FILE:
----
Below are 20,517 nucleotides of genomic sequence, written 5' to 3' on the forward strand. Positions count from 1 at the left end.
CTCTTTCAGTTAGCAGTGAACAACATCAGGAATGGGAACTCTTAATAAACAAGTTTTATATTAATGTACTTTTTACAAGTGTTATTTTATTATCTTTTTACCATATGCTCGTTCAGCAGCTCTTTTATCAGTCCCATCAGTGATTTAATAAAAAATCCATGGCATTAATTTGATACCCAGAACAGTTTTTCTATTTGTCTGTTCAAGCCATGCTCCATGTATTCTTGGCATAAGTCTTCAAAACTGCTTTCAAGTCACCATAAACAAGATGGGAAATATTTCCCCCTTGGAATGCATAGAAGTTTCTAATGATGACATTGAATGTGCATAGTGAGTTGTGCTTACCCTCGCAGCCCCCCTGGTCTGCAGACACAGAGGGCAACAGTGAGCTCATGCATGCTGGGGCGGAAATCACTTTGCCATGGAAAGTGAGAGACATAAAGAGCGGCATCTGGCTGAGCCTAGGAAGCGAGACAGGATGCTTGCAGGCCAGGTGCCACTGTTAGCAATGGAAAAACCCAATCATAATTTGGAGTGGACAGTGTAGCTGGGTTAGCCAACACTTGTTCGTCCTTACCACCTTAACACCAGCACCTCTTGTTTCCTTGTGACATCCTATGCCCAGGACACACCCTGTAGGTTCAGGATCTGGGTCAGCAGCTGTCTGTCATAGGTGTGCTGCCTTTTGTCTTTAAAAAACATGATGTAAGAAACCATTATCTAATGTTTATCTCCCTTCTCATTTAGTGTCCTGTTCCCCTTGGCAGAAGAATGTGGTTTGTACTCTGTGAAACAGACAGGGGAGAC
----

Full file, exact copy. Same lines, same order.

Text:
Below are 20,517 nucleotides of genomic sequence, written 5' to 3' on the forward strand. Positions count from 1 at the left end.
CTCTTTCAGTTAGCAGTGAACAACATCAGGAATGGGAACTCTTAATAAACAAGTTTTATATTAATGTACTTTTTACAAGTGTTATTTTATTATCTTTTTACCATATGCTCGTTCAGCAGCTCTTTTATCAGTCCCATCAGTGATTTAATAAAAAATCCATGGCATTAATTTGATACCCAGAACAGTTTTTCTATTTGTCTGTTCAAGCCATGCTCCATGTATTCTTGGCATAAGTCTTCAAAACTGCTTTCAAGTCACCATAAACAAGATGGGAAATATTTCCCCCTTGGAATGCATAGAAGTTTCTAATGATGACATTGAATGTGCATAGTGAGTTGTGCTTACCCTCGCAGCCCCCCTGGTCTGCAGACACAGAGGGCAACAGTGAGCTCATGCATGCTGGGGCGGAAATCACTTTGCCATGGAAAGTGAGAGACATAAAGAGCGGCATCTGGCTGAGCCTAGGAAGCGAGACAGGATGCTTGCAGGCCAGGTGCCACTGTTAGCAATGGAAAAACCCAATCATAATTTGGAGTGGACAGTGTAGCTGGGTTAGCCAACACTTGTTCGTCCTTACCACCTTAACACCAGCACCTCTTGTTTCCTTGTGACATCCTATGCCCAGGACACACCCTGTAGGTTCAGGATCTGGGTCAGCAGCTGTCTGTCATAGGTGTGCTGCCTTTTGTCTTTAAAAAACATGATGTAAGAAACCATTATCTAATGTTTATCTCCCTTCTCATTTAGTGTCCTGTTCCCCTTGGCAGAAGAATGTGGTTTGTACTCTGTGAAACAGACAGGGGAGAC